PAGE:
How is Mitral Valve Disease diagnosed?

Several tests can be used to diagnose and understand more about your dog’s heart complaint. We will explain why each of these tests is important and why your vet may choose to perform them to manage your dog’s care more effectively.

Click or tap on the tests below to expand and read more

A physical examination

In most cases, this is the point at which MVDD is first suspected by your vet.

  • Demeanor and gum colour

    Your vet will check the colour of your dog’s gums and assess their mentation (are they bright and happy, or quiet and depressed?).

  • Listening with the stethoscope

    They will listen to your dog’s chest with a stethoscope. It is important to remain quiet at this point and allow the vet to listen carefully, as some sounds can be very subtle. Your vet will listen to your dog’s heart, noting the murmur and assigning it a grade.

  • Rate and rhythm

    They will also record your dog’s heart rate and rhythm.

  • Listen to lungs

    They will assess your dog’s lungs to check for any crackles which could indicate fluid buildup, and note the respiratory rate and effort.

  • Check abdomen and pulses

    They will check your dog’s abdomen for any signs of swelling, and feel your dog’s pulses to check they are normal and not weakened.

  • Record weight

    Monitoring your pet’s weight is important as part of their exam too, as weight loss can be seen in dogs with advanced heart disease.

Blood Pressure

All dogs with suspected or confirmed mitral valve disease should have their blood pressure checked. Many of these dogs will have high blood pressure, which can make it even harder for the left side of the heart to pump correctly. High blood pressure can also damage other organs, such as the kidneys.

Radiographs

Taking radiographs (X-rays) of your dog’s chest is needed to assess your dog’s heart for changes in size and shape. The images can also be used to look for any signs of fluid in the lungs (pulmonary oedema), which can occur in congestive heart failure. Your dog will usually be sedated or anaesthetised so that good-quality images can be safely taken.

Echocardiography

An ultrasound scan of the heart is called ‘echocardiography’, usually just shortened to an ‘echo’. It’s a good way to look in depth at the heart, including the valves, but also gives more information about how well the heart is functioning.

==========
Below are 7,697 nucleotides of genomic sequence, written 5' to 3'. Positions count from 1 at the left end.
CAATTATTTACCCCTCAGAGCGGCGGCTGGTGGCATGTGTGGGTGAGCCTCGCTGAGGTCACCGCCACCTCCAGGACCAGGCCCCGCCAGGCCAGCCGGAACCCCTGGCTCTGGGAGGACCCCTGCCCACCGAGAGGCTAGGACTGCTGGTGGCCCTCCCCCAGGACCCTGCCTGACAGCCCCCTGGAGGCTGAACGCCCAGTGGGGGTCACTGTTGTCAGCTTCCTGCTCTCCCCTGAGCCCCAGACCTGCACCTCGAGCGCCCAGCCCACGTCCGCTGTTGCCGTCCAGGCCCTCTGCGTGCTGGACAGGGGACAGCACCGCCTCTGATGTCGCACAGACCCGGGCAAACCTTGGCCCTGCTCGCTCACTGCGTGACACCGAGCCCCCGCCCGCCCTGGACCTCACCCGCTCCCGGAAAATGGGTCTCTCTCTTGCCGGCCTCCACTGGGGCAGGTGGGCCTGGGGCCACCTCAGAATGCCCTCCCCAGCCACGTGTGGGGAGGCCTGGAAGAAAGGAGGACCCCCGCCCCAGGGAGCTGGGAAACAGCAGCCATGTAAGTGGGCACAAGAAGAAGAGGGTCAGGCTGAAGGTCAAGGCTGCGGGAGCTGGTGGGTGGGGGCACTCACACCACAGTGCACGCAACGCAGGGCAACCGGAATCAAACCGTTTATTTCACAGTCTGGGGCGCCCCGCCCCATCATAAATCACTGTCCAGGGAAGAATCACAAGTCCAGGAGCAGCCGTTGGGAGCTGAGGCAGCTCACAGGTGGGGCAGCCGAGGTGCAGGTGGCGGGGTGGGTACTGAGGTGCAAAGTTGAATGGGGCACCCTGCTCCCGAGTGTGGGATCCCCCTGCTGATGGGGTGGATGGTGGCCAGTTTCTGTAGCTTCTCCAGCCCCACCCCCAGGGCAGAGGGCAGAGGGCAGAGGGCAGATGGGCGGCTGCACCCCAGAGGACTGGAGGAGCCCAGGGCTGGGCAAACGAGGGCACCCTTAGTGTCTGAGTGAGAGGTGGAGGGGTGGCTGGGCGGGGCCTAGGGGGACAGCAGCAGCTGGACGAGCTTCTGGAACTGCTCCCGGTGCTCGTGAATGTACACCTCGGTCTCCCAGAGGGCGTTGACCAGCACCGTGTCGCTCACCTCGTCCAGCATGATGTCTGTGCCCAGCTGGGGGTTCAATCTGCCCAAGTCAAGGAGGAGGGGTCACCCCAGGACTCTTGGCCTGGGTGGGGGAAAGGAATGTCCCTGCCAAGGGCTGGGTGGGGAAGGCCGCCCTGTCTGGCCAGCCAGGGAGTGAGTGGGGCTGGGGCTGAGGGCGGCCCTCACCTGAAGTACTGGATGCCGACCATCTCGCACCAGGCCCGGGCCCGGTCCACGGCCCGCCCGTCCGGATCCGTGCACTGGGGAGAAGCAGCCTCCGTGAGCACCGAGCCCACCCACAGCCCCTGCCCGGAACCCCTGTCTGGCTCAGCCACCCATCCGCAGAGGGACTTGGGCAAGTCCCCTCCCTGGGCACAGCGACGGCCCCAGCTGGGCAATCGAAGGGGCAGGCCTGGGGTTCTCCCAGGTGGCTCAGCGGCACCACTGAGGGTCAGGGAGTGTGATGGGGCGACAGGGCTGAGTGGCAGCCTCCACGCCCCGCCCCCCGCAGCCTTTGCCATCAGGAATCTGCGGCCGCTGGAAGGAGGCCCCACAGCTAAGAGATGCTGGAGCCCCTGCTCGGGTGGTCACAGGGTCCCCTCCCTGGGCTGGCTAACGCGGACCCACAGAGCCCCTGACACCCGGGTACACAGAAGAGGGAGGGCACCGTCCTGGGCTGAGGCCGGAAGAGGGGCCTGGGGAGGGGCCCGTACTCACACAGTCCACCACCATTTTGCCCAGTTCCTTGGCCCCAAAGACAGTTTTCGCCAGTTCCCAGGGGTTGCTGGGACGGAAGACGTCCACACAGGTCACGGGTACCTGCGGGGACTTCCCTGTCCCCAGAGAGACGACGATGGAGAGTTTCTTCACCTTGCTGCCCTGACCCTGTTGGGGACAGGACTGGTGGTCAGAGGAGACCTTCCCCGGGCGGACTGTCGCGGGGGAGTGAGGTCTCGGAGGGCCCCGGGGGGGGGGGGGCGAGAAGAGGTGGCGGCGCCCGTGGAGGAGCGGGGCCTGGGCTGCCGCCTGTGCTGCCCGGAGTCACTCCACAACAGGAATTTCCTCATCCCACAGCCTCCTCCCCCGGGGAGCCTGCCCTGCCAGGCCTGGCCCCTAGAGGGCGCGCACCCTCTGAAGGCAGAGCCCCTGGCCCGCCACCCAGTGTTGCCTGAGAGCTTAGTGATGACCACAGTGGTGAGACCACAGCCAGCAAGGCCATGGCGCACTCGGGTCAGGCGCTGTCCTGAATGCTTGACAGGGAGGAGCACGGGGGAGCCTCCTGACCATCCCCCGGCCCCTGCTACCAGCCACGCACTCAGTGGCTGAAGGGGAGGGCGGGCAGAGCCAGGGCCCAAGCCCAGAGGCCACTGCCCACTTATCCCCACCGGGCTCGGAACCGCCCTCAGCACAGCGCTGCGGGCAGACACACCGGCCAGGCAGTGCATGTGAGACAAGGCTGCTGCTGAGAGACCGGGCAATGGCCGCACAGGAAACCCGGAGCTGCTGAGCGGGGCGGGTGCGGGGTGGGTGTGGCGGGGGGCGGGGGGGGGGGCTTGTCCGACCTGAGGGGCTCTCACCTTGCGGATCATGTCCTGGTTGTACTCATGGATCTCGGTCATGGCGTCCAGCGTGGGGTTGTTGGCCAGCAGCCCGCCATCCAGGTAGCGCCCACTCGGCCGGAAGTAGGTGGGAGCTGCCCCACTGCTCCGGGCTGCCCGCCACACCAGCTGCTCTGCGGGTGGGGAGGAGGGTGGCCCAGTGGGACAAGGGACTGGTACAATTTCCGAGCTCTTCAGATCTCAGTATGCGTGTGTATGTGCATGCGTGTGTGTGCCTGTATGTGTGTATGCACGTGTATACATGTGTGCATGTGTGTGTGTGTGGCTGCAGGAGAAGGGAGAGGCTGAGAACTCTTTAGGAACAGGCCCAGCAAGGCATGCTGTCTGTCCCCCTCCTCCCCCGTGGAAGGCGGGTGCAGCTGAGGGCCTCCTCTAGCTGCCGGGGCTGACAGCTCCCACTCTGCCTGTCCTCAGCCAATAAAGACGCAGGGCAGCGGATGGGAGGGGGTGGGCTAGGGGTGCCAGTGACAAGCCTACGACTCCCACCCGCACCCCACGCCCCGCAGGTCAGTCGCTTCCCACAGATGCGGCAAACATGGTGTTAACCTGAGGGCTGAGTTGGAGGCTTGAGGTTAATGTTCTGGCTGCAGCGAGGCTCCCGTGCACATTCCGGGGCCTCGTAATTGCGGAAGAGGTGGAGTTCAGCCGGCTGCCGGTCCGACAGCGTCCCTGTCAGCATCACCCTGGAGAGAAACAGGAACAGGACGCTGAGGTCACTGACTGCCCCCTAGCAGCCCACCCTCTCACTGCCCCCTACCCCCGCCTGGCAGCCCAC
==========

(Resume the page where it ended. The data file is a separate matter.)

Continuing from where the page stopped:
Echo can help us to definitively diagnose the cause of the murmur. However, it cannot diagnose pulmonary oedema – which is why x-rays will still be needed alongside this. Unlike x-rays (radiographs), some dogs can be scanned while conscious, with gentle restraint in a darkened room.

Electrocardiography (ECG)

An ECG is a recording of the electrical activity of the heart, which is what causes the muscle to ‘beat’. This is usually performed by placing sensors on locations on the surface of the body. The results come out as a continuous ‘trace’ printed on paper or appearing on a screen. This gives the vet a record of your pet’s heart rate, but also rhythm, allowing problems like skipped beats to be noted.

The recording looks at whether all of the normal electrical activity is occurring, or whether there are defects. Animals with a poor rhythm (arrhythmia) may require specific medications to help their heart beat more effectively again.

Haematology

This blood test looks at your dog’s red and white blood cells. It is often performed to rule out other conditions such as anaemia, and to look for markers of infection or inflammation. It is usually run alongside biochemistry.

Biochemistry and electrolytes

This blood test assesses liver and kidney function, as well as looking at other things like protein and blood sugar levels. This allows other health conditions to be ruled out but also ensures that your pet can start medication for their heart safely. Your vet will need to monitor your pet’s kidneys and electrolytes on certain drugs used to manage MMVD.

Heart-specific blood tests

Blood tests are available to look at certain ‘biomarkers’ within the blood which can be released if the heart muscle is under abnormal strain. They can be useful in cases where it is unclear whether a dog’s breathing problems are due to an underlying heart issue, or something else.

The two most common markers are cardiac troponin-I and N-terminal pro-B-type natriuretic peptide (pro-BNP). Pro-BNP is released into the blood when a heart is stretched, dilated, or thickened, so raised levels suggest a problem that needs further investigation. High levels of troponin are also a sign that there’s heart disease to be investigated.

Summary

Your vet will need to perform an examination of your pet initially and take a clinical history from you. They will then be able to recommend tests based on their findings. While a murmur can make them suspicious of heart disease, it is not diagnostic. Further tests are needed to say exactly what is causing the abnormal sound and whether there are other issues such as fluid build-up in the lungs or underlying organ function issues which could affect your dog’s treatment options. Your vet will talk you through the results and recommendations for your pet.

Key takeaway

Your vet’s physical examination will give them a lot of information, but not the complete picture, so further diagnostics are usually required.